Billowing flames light the night sky, sparks and embers drift on the cold winter wind, and everywhere people laugh and roar, dance and sing, drink and make merry.
Yes, it’s time to get busy with your log splitter because it’s winter fire festival season.
But what fiery treats are on offer?
Some you’ve already missed, others are yet to come – the great advantage of celebrating pagan style is that there’s always a festival around the corner, a good blaze to look forward to.
The ancient celts loved nothing better than a good burn up. Fire festivals were opportunities to let your hair down, knock back unhealthy amounts of ale and mead, and generally have a good time. But the feast days were also tied to nature, the land, fertility and of course, the passage of the sun through the heavens.
We’re talking Beltane, Samhuinn, Imbolc and Lughnasadh – May day, Halloween, Candlemas and Harvest festival. And then there are the viking festivals, and to top it all, the most recent addition to the fiery calendar – Guy Fawkes night.
We can’t cover all the options to bake yourself before the flames, but here are a few of the best festivals – celebrations to fire the imagination.
Up Helly Aa
You’ll have to blaze a trail North for this one – all the way to the Shetland Isles, home to 25,000 fire festival fanatics and Up Helly Aa – a Viking style inferno held on the last Tuesday in January in Lerwick.
There you’ll find the “Guizer Jarl” – carnival king for a day – dressed in Norse finery and standing in the bow of a replica viking longship. Astern of the vessel is an army of 800 men, each dressed as a Norse warrior and clutching a flaming torch.The ship is dragged through the town to the burning site, where the torchbearers circle the galley. As a signal rocket bursts over the town, the “Jarl” leaps from his galley and the warriors fling their torches into the belly of the boat. The whole lot goes up in flames, and Shetland parties for a full 24 hours.
Not for the faint hearted, Up Helly Aa is the experience of a lifetime!
If you fancy experiencing a fire festival as your Iron Age ancestors might have done, why not head to Butser Ancient Farm in Hampshire this December? You’ll be just in time to party with the pagans! Celebrate “Saternalia”, the Roman equivalent of Christmas”, enjoy Winter solstice tales around the fire, and in January, there’s an afternoon celebration of Imbolc.
Set up in the 1970s, Butser Ancient Farm is living archeology. By testing their theories in practise, experts are able to get a better picture of the way our forebears lived. And you can be a part of it – don’t miss the spectacular spring festival of Beltane – a 30ft high Wicker man is set ablaze. Just make sure you’re not part of the sacrifice to the gods!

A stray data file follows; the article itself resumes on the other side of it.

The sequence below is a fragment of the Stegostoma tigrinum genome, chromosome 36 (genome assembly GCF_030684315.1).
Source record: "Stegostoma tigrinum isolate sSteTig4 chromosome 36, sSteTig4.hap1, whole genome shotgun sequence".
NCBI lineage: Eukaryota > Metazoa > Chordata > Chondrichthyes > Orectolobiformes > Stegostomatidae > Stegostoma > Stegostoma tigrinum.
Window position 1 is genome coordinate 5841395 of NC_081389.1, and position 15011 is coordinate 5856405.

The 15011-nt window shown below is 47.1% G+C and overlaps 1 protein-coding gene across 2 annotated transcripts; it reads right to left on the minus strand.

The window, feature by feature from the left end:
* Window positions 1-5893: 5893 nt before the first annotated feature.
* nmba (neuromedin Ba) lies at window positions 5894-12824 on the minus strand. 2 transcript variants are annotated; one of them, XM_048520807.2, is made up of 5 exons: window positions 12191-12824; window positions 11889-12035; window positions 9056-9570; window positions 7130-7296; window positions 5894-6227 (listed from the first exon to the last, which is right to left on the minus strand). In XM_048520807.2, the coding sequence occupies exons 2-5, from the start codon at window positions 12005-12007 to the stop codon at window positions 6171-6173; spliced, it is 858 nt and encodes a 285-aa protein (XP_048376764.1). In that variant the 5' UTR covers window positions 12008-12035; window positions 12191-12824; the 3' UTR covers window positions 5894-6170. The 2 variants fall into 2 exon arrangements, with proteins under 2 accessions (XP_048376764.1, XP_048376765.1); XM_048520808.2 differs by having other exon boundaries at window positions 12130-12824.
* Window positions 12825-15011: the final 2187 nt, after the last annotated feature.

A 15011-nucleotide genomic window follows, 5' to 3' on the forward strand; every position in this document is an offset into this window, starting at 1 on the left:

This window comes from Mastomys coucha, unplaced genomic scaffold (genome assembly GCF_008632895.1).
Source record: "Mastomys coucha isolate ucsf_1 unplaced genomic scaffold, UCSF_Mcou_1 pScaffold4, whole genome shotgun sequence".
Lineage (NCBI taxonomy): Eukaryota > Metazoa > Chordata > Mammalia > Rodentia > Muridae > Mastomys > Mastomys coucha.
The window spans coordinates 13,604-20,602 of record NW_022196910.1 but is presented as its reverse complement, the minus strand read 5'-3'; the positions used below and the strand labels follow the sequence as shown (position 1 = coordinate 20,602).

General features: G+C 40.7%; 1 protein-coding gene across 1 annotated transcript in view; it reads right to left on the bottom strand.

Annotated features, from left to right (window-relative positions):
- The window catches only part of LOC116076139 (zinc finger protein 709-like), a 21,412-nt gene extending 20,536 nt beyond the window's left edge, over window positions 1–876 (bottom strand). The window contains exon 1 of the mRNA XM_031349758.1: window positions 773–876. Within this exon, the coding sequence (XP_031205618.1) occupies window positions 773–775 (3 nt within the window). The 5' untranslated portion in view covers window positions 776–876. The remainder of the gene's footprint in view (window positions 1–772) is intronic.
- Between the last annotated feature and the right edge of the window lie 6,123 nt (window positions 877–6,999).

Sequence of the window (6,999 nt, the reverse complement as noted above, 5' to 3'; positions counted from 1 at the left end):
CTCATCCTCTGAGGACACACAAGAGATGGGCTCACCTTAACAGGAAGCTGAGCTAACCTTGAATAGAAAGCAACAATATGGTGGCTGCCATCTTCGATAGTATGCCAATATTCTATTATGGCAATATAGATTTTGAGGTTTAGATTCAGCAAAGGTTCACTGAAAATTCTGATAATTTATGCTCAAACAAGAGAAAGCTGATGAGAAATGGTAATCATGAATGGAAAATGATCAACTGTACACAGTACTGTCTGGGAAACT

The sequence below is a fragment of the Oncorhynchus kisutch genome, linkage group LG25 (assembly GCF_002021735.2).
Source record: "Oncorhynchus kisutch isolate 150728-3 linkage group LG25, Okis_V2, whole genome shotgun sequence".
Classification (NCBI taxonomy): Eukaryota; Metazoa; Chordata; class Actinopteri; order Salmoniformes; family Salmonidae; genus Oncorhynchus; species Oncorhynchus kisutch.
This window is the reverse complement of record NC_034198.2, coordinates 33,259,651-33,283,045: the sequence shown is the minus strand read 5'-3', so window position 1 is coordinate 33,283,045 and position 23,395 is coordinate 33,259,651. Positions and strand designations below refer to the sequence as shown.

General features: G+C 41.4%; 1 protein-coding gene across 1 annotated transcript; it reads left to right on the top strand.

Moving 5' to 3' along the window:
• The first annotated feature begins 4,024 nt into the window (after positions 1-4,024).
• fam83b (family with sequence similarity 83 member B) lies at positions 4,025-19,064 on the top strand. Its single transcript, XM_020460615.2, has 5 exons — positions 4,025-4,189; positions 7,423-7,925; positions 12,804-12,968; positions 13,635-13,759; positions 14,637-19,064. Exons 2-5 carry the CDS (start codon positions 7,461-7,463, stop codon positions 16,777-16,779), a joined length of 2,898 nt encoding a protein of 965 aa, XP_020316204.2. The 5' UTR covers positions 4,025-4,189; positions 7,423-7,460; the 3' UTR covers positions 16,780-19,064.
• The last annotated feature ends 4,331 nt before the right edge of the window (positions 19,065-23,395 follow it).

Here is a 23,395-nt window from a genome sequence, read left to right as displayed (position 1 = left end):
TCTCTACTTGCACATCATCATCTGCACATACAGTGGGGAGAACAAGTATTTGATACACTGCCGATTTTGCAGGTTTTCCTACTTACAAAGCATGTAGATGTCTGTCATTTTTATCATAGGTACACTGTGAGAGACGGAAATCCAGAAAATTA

Edinburgh does festivals like no other city in the UK – and when it comes to celtic style conflagrations, the flames of success reach ever higher. For the Beltane festival, expect otherworldly spectacle with costume clad performers, cavorting in the torchlight.
Featuring the death and rebirth of the Greenman and the lighting of the fires to banish winter and welcome spring, the Beltane celebrations are held each year on the city’s Calton Hill. Not quite sure where that is? As the organisers say – “just head for the high ground, then follow the sound of drumming.”
An autumn festival with its roots firmly buried in the mists of time, the Hatherleigh Carnival is a spectacle well worth the long trip down to rural Mid Devon. Held on the first Saturday in November, the Hatherleigh Carnival features a kaleidoscope of tableau constructed from crepe paper and drawn behind tractors burnished to gleaming splendour.
But what really draws the crowds is the practice of dragging sleds loaded with flaming tar barrels through the town. The carnival begins at 5:00 am when the first of two sleds is pulled through the streets of Hatherleigh to mark the commencement of festivities. What follows is a community celebration that continues right through to the second spectacular flaming sled, later the same evening.
Ottery Tar Barrels
It’s nothing if not “Ot” in Ottery St Mary, as each 5th November, the town’s men, women and children set fire to straw stuffed tar barrels, then run through the narrow streets with them balanced precariously on their backs. The date of the event suggests it has to do with Guy Fawkes, gunpowder, treason and plot, but like so many of our winter celebrations its origins are almost certainly far older.
Throughout the day, a total of seventeen burning barrels are toted through the town by men, women and boys. But as the organisers of the East Devon event are keen to point out – the tar barrels is a local tradition not a tourist event, and more about the continuation of an ancient tradition than a spectacle for visitors. That said, each year, up to 30,000 people flock to the town – if you go, wear something non-flammable.